Today's Top 20 Healthcare News Articles
  1. Under capacity pressures, Minnesota hospitals discourage seeking COVID-19 testing at EDs

    Minnesota Hospital Association leaders on Jan. 7 urged the public to not seek COVID-19 testing at emergency departments or urgent care centers.
  2. 10 hospitals with the highest contract labor expenses

    Hospitals across the U.S. are seeing labor costs rise and are increasingly bringing in contracted workers to keep their facilities staffed. 
  3. CDC: Hospitalization rate among 0-4-year-olds rising

    COVID-19 hospitalization rates among children younger than 4 are at their highest yet, according to the CDC. 
  1. Mortality rates dropped 33% at NYC hospital after NYU Langone merger, study finds

    In-hospital mortality rates decreased by 33 percent at New York City-based NYU Langone Hospital-Brooklyn — previously named Lutheran Medical Center — after it merged with NYU Langone Health, a Jan. 6 study published in JAMA Network Open found.
  2. FDA trims booster interval for Moderna recipients

    The FDA on Jan. 7 cut the interval between completion of Moderna's two-dose COVID-19 vaccination series and a booster dose to five months instead of six. 
  3. Court rules against UnitedHealth subsidiary, orders $20M payout

    A California court ruled against United Behavioral Health, a UnitedHealth Group subsidiary, ending a multiyear class-action lawsuit and requiring the provider pay out over $20 million, according to Bloomberg. 
  4. Viewpoint: Build Back Better the ticket to universal healthcare no one is talking about

    While conversations around partisanship, funding and education surround President Joe Biden's Build Back Better Act, spectators are largely ignoring how close the bill brings the U.S. to reaching universal healthcare, Washington Post columnist Katherine Rampell wrote Jan. 6. 

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  1. New York to require COVID-19 boosters for healthcare staff

    New York will require healthcare workers to receive COVID-19 booster shots as cases and hospitalizations continue to climb statewide, Gov. Kathy Hochul said Jan. 7. 
  2. COVID-19 hospitalizations jump 60% in 1 week: 9 CDC stats to know

    The seven-day average for new COVID-19 cases and hospitalizations increased sharply last week, according to the CDC's COVID data tracker weekly review published Jan. 7.
  3. ONC releases data standard for patient addresses: 4 things to know

    The Office of the National Coordinator for Health Information Technology on Jan. 7 issued Version 1.0 of Project US@, its healthcare specification for representing patient addresses to improve patient matching.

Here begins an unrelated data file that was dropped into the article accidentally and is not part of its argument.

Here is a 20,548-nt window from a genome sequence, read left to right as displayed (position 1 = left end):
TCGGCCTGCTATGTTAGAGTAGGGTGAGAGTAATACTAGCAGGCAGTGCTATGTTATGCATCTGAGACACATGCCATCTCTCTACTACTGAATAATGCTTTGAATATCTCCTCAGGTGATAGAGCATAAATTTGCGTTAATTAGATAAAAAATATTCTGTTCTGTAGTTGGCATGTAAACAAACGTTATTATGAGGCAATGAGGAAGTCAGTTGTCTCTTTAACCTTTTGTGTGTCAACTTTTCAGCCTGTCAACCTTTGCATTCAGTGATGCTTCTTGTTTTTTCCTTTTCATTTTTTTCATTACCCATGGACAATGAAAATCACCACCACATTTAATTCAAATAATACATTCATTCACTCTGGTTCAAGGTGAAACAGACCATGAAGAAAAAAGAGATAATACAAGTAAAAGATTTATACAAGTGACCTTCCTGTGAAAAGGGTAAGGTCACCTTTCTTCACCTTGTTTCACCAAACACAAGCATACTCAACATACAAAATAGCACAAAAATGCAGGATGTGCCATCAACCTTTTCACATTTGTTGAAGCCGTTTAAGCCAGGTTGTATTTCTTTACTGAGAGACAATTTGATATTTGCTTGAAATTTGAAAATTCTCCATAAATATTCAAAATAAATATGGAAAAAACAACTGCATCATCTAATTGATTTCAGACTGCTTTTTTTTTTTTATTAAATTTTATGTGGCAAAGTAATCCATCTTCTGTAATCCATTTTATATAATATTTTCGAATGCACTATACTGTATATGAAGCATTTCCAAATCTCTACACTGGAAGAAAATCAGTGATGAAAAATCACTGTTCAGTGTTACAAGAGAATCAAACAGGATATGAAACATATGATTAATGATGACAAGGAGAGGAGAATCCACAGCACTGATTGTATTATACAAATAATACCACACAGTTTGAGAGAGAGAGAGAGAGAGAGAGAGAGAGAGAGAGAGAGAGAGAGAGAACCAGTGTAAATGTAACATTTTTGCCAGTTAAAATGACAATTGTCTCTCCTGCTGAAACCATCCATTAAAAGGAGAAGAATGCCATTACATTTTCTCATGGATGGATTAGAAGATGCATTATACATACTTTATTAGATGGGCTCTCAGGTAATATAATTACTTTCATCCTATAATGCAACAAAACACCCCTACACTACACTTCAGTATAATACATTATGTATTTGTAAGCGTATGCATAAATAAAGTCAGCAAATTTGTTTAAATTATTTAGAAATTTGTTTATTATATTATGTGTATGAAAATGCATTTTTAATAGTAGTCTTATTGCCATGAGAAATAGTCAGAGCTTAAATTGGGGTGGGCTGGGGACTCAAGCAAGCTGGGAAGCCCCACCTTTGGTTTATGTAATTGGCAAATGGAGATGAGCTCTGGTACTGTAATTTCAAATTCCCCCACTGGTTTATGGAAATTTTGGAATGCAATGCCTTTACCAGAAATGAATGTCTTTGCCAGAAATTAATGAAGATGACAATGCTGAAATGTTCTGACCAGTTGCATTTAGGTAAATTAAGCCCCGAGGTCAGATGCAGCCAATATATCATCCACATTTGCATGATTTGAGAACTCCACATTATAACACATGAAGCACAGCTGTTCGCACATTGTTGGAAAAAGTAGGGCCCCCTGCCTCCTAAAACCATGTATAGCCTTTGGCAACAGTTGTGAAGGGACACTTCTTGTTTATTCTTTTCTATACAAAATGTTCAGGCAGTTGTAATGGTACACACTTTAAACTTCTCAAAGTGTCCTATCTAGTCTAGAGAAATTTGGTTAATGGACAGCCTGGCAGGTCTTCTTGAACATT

4. Pfizer shot protects against MIS-C, CDC study finds

    Two doses of Pfizer-BioNTech's COVID-19 vaccine was 91 percent effective at preventing multisystem inflammatory syndrome in children, or MIS-C, a rare but serious condition tied to COVID-19, according to the CDC's Jan. 7 Morbidity and Mortality Weekly Report. 
  1. Lee Health to waive telehealth fee during COVID-19 influx

    Fort Myers, Fla.-based Lee Health's telehealth services, which normally cost $49 per visit, are now being offered for free as the health system sees an increase in COVID-19 cases, Wink News reported Jan. 7.
  2. Massachusetts hospitals to distinguish between primary, incidental COVID-19 admissions in reporting

    Later this month, hospitals in Massachusetts will begin adjusting their reporting on COVID-19 hospitalizations to distinguish between how many patients are admitted for the virus as their primary condition and how many are primarily admitted for other ailments and incidentally test positive, according to The Boston Globe.
  3. 23andMe takes first drug to clinical trial

    23andMe began a clinical trial for its first drug candidate, the direct-to-consumer DNA testing company said Jan. 6.
  4. More boosters aren't a viable solution to end the pandemic, scientists say

    Scientists say administering COVID-19 boosters to Americans every few months is neither realistic nor a feasible way to handle variants, The New York Times reported Jan. 6.
  5. 5 health leaders share recommendations on improving health equity 

    CMS on Dec. 8 held a roundtable in which leaders from health systems, medical schools and organizations across the country weighed in on how to improve health equity. 
  6. Dementia cases may triple by 2050, study finds

    Worldwide, nearly 153 million people may have dementia by 2050, up from 57.4 million in 2019, according to projections published Jan. 6 in The Lancet Public Health.
  7. 8 latest healthcare industry lawsuits, settlements

    From lawsuits against health insurers to an opioid case settlement, here are the latest healthcare industry lawsuits and settlements making headlines. 
  8. White House, USPS solidify plans to distribute 500M COVID-19 tests

    The U.S. government is finalizing a plan with the U.S. Postal Service to distribute 500 million COVID-19 tests to households nationwide, four people familiar with the matter told The Washington Post.
  9. Huntsman Cancer Institute, U of Utah Health name new head of radiation oncology 

    Salt Lake City-based Huntsman Cancer Institute and University of Utah Health named Amit Maity, MD, PhD, chair of the department of radiation oncology for the Spencer Fox Eccles School of Medicine at University of Utah.

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